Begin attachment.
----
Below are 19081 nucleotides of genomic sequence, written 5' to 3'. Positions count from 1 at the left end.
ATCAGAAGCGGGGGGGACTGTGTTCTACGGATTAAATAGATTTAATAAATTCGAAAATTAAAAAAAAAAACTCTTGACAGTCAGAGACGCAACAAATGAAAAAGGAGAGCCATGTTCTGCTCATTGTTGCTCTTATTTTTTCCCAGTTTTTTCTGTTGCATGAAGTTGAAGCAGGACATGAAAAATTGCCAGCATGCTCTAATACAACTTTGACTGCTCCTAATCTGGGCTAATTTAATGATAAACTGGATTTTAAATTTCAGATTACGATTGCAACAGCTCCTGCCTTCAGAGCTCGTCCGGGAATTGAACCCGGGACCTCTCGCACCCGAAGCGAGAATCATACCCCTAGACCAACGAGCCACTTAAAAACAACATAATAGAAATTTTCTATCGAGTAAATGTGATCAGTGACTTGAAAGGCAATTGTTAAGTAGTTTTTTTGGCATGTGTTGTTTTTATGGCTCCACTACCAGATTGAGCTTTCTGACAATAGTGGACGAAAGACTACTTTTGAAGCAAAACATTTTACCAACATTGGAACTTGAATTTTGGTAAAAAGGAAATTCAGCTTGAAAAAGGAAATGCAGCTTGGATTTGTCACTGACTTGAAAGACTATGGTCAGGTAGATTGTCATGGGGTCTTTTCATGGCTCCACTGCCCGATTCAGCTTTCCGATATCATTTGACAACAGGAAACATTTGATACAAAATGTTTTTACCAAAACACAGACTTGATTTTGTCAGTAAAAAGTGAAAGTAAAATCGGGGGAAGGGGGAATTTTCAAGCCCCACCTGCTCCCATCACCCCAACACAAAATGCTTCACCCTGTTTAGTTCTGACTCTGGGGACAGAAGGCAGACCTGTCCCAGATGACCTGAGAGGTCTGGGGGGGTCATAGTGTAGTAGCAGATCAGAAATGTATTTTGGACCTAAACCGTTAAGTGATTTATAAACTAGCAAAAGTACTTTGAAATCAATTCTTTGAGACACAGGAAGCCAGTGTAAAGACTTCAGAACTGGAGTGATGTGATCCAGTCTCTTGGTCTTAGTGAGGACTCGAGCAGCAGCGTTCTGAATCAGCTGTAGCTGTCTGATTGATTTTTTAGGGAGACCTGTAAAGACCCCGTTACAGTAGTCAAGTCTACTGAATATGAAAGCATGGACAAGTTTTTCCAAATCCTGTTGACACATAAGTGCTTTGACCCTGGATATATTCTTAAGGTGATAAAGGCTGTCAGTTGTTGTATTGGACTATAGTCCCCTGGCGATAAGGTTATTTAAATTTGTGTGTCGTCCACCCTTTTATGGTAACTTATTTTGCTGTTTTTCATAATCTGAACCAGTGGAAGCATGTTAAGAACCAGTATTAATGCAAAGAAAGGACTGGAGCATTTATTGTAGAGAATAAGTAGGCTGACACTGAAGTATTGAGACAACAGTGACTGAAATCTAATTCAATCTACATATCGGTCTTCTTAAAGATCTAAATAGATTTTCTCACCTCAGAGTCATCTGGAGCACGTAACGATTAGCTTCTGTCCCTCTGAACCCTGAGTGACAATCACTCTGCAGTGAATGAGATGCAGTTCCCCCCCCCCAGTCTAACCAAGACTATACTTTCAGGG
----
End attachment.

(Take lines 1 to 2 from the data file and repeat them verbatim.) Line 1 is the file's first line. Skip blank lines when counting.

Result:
Below are 19081 nucleotides of genomic sequence, written 5' to 3'. Positions count from 1 at the left end.
ATCAGAAGCGGGGGGGACTGTGTTCTACGGATTAAATAGATTTAATAAATTCGAAAATTAAAAAAAAAAACTCTTGACAGTCAGAGACGCAACAAATGAAAAAGGAGAGCCATGTTCTGCTCATTGTTGCTCTTATTTTTTCCCAGTTTTTTCTGTTGCATGAAGTTGAAGCAGGACATGAAAAATTGCCAGCATGCTCTAATACAACTTTGACTGCTCCTAATCTGGGCTAATTTAATGATAAACTGGATTTTAAATTTCAGATTACGATTGCAACAGCTCCTGCCTTCAGAGCTCGTCCGGGAATTGAACCCGGGACCTCTCGCACCCGAAGCGAGAATCATACCCCTAGACCAACGAGCCACTTAAAAACAACATAATAGAAATTTTCTATCGAGTAAATGTGATCAGTGACTTGAAAGGCAATTGTTAAGTAGTTTTTTTGGCATGTGTTGTTTTTATGGCTCCACTACCAGATTGAGCTTTCTGACAATAGTGGACGAAAGACTACTTTTGAAGCAAAACATTTTACCAACATTGGAACTTGAATTTTGGTAAAAAGGAAATTCAGCTTGAAAAAGGAAATGCAGCTTGGATTTGTCACTGACTTGAAAGACTATGGTCAGGTAGATTGTCATGGGGTCTTTTCATGGCTCCACTGCCCGATTCAGCTTTCCGATATCATTTGACAACAGGAAACATTTGATACAAAATGTTTTTACCAAAACACAGACTTGATTTTGTCAGTAAAAAGTGAAAGTAAAATCGGGGGAAGGGGGAATTTTCAAGCCCCACCTGCTCCCATCACCCCAACACAAAATGCTTCACCCTGTTTAGTTCTGACTCTGGGGACAGAAGGCAGACCTGTCCCAGATGACCTGAGAGGTCTGGGGGGGTCATAGTGTAGTAGCAGATCAGAAATGTATTTTGGACCTAAACCGTTAAGTGATTTATAAACTAGCAAAAGTACTTTGAAATCAATTCTTTGAGACACAGGAAGCCAGTGTAAAGACTTCAGAACTGGAGTGATGTGATCCAGTCTCTTGGTCTTAGTGAGGACTCGAGCAGCAGCGTTCTGAATCAGCTGTAGCTGTCTGATTGATTTTTTAGGGAGACCTGTAAAGACCCCGTTACAGTAGTCAAGTCTACTGAATATGAAAGCATGGACAAGTTTTTCCAAATCCTGTTGACACATAAGTGCTTTGACCCTGGATATATTCTTAAGGTGATAAAGGCTGTCAGTTGTTGTATTGGACTATAGTCCCCTGGCGATAAGGTTATTTAAATTTGTGTGTCGTCCACCCTTTTATGGTAACTTATTTTGCTGTTTTTCATAATCTGAACCAGTGGAAGCATGTTAAGAACCAGTATTAATGCAAAGAAAGGACTGGAGCATTTATTGTAGAGAATAAGTAGGCTGACACTGAAGTATTGAGACAACAGTGACTGAAATCTAATTCAATCTACATATCGGTCTTCTTAAAGATCTAAATAGATTTTCTCACCTCAGAGTCATCTGGAGCACGTAACGATTAGCTTCTGTCCCTCTGAACCCTGAGTGACAATCACTCTGCAGTGAATGAGATGCAGTTCCCCCCCCCCAGTCTAACCAAGACTATACTTTCAGGG